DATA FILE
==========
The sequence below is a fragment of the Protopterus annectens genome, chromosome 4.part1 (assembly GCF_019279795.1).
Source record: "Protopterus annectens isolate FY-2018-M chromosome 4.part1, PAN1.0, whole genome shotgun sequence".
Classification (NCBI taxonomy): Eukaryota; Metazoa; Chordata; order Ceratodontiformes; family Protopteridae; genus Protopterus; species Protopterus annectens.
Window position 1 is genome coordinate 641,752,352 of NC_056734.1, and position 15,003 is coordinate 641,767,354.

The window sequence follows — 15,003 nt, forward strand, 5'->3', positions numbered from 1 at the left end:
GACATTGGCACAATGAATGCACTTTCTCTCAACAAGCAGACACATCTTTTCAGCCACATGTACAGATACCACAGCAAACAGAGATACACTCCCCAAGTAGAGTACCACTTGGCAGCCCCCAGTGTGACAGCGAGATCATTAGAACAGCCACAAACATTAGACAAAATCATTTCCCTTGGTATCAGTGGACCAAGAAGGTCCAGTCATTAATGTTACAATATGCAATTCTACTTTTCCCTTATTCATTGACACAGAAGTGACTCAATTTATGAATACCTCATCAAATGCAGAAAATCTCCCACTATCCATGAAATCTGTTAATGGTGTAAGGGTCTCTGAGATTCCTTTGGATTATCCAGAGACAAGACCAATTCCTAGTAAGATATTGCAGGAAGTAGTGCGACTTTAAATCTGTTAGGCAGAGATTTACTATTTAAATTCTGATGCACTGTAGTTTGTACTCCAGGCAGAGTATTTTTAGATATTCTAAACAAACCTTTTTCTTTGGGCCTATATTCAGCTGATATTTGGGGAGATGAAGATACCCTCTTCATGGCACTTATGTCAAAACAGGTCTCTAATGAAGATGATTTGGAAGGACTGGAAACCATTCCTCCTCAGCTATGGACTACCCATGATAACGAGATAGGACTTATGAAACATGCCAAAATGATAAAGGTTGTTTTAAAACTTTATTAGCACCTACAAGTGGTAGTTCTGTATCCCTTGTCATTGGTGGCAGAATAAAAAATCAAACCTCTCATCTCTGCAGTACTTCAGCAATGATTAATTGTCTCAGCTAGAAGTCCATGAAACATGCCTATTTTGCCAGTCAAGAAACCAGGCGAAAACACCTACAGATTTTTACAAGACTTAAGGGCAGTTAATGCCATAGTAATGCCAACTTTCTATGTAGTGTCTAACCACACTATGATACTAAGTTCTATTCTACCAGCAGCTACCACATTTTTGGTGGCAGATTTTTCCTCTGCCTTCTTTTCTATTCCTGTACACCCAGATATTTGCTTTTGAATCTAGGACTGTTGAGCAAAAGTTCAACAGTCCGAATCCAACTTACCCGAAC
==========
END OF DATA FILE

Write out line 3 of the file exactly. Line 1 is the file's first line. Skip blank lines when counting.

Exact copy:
Classification (NCBI taxonomy): Eukaryota; Metazoa; Chordata; order Ceratodontiformes; family Protopteridae; genus Protopterus; species Protopterus annectens.